- Research Group Leader, Iorio Group
Francesco is a computer scientist by training. He completed his PhD studies at the University of Salerno and the TeleThon Institute of Genetics and Medicine (TIGEM, Naples – Italy), where he focused on computational methods for drug discovery and repositioning.
Subsequently, he has been awarded a joint EMBL – European Bioinformatics Institute (EBI) and Wellcome Sanger Institute (WSI) post-doctoral (ESPOD) fellowship to work on integrative computational frameworks for predicting and dissecting drug sensitivity in cancer, analysing data from large-scale in vitro drug screens.
Following this, as a senior bioinformatician at EBI, Francesco has been the leading the analysis of data from a large-scale genome-wide CRISPR-Cas9 pooled screen across hundreds of cancer cell lines, with the aim of identifying synthetic lethalities in cancer and identifying new therapeutic targets.
From 2018 to 2020 he has been leading the WSI’s Cancer Dependency Map Analytics team, providing computational support to the Cancer Dependency Map partnership: an international endeavour involving the WSI and Broad Institute of MIT and Harvard aiming at identifying all the genetic dependencies and vulnerabilities existing in cancer cells. In this role, he has been leading the development of new algorithms and computational tools for the analysis and integration of large-scale cancer pharmacogenomics and functional genomics datasets (from chemical and genome editing screens).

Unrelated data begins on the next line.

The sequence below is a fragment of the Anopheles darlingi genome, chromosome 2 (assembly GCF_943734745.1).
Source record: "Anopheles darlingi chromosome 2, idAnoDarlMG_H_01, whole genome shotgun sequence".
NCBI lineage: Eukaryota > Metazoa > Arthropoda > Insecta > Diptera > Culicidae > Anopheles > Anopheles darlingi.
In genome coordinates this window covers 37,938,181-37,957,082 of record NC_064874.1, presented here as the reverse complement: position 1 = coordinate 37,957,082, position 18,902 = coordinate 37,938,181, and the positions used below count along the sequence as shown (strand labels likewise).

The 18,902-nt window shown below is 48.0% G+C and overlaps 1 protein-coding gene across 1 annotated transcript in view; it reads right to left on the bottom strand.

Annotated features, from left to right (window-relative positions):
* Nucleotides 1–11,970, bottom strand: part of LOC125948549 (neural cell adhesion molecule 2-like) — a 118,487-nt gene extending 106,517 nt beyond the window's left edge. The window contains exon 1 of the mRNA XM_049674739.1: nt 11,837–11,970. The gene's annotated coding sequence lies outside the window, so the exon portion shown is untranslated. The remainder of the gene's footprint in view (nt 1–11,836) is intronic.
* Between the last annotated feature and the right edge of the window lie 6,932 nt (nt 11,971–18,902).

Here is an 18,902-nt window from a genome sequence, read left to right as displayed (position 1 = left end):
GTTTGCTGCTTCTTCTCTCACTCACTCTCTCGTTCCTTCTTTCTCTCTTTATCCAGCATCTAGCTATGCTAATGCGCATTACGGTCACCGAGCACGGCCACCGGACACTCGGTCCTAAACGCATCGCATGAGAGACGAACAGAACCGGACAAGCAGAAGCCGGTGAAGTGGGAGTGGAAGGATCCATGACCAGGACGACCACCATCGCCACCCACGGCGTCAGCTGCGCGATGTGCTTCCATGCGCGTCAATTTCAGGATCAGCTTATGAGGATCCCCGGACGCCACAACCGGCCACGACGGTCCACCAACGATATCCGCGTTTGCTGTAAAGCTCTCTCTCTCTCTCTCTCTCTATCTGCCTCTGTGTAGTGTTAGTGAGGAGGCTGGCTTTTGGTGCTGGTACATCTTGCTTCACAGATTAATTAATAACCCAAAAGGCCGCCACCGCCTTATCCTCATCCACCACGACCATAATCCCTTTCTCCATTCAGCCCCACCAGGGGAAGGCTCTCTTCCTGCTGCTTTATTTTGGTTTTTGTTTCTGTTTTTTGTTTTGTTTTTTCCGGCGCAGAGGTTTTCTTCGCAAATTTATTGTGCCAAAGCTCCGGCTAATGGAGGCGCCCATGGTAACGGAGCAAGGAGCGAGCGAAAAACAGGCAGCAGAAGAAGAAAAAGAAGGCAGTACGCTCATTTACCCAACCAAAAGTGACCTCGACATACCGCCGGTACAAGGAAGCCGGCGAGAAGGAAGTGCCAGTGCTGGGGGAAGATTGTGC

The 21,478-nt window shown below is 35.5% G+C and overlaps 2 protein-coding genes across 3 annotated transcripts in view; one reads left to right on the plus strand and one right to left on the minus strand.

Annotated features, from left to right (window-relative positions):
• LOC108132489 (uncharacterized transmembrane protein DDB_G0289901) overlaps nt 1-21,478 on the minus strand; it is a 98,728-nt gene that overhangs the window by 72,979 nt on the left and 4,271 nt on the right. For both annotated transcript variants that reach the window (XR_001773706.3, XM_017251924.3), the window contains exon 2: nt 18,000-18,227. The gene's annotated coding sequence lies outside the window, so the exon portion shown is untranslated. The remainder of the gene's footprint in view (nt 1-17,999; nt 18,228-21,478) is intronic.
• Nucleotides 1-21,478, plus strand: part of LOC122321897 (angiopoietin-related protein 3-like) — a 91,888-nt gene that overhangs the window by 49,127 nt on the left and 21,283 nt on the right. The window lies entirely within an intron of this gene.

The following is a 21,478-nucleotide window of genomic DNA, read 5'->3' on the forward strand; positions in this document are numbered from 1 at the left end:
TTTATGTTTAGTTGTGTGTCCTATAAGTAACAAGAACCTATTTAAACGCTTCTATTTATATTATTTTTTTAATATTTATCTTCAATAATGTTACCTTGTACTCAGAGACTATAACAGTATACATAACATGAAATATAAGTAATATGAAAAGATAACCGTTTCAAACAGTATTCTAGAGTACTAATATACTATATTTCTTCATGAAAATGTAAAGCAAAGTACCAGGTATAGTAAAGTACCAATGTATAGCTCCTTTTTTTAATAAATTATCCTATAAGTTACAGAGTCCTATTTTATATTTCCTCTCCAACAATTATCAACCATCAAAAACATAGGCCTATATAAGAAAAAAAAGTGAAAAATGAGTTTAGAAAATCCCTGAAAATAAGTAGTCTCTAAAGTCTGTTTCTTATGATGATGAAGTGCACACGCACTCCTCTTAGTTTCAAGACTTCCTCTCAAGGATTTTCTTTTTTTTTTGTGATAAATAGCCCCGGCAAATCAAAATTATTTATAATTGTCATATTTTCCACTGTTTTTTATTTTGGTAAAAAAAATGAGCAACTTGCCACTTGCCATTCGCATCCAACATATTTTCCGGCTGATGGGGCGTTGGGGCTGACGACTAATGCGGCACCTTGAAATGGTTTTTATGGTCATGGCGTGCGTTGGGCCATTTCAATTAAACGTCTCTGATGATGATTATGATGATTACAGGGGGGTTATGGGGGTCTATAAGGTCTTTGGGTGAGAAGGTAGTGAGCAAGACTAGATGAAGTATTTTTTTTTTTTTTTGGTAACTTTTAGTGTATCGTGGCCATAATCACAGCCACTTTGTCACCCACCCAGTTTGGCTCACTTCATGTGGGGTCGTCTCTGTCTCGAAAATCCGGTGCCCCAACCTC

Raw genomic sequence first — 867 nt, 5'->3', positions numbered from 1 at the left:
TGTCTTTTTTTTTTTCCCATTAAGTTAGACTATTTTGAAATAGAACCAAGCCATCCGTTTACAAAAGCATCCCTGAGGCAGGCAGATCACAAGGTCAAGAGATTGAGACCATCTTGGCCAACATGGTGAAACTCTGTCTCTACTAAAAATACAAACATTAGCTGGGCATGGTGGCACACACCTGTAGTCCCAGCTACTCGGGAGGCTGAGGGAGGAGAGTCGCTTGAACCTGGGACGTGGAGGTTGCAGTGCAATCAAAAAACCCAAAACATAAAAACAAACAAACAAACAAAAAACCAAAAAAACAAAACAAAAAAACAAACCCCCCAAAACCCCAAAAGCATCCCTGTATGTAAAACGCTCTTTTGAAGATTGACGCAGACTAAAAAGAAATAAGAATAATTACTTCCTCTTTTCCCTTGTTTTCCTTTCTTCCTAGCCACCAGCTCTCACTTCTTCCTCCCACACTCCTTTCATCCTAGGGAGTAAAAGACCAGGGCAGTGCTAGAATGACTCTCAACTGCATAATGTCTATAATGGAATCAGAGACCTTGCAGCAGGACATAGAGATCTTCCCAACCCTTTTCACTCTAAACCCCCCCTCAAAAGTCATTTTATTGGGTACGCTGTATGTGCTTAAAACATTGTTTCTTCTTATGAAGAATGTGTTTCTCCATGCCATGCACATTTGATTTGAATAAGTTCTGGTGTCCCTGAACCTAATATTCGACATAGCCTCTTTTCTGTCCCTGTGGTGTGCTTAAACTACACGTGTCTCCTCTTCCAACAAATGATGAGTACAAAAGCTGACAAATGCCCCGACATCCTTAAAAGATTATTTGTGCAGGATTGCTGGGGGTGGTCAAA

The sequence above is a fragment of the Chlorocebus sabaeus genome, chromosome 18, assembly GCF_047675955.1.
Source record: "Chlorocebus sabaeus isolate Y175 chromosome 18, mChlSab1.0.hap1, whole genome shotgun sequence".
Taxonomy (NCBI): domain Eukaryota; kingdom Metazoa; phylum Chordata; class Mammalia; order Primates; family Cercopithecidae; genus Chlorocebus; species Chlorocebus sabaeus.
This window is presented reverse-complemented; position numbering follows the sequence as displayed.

Since late 2020 Francesco is a Research Group Leader in Computational Biology at the Human Technopole (Milan, Italy) where he is establishing a research program in Computational cancer Pharmacogenomics and Therapeutic Target Discovery.
Since November 2019 he is a Scientific Advisor for the joint Cancer Research Horizon – AstraZeneca Functional Genomics Centre (Cambridge, UK).
07/2020 - Molecular Systems Biology
Drug mechanism‐of‐action discovery through the integration of pharmacological and CRISPR screens
Low success rates during drug development are due, in part, to the difficulty of defining drug mechanism‐of‐action and molecular markers of therapeutic activity. Here, we integrated 199,219 drug sensitivity measurements for 397 unique anti‐cancer drugs with genome‐wide CRISPR loss‐of‐function screens in 484 cell lines to systematically investigate cellular drug mechanism‐of‐action. We observed an enrichment for […]
05/2020 - Cell Systems
CELLector: Genomics-Guided Selection of Cancer In Vitro Models
Selecting appropriate cancer models is a key prerequisite for maximizing translational potential and clinical relevance of in vitro oncology studies. We developed CELLector: an R package and R Shiny application allowing researchers to select the most relevant cancer cell lines in a patient-genomic-guided fashion. CELLector leverages tumor genomics to identify recurrent subtypes with associated genomic signatures. It then evaluates […]
12/2019 - Nature Communications
Agreement between two large pan-cancer CRISPR-Cas9 gene dependency data sets
Genome-scale CRISPR-Cas9 viability screens performed in cancer cell lines provide a systematic approach to identify cancer dependencies and new therapeutic targets. As multiple large-scale screens become available, a formal assessment of the reproducibility of these experiments becomes necessary. We analyze data from recently published pan-cancer CRISPR-Cas9 screens performed at the Broad and Sanger Institutes. Despite […]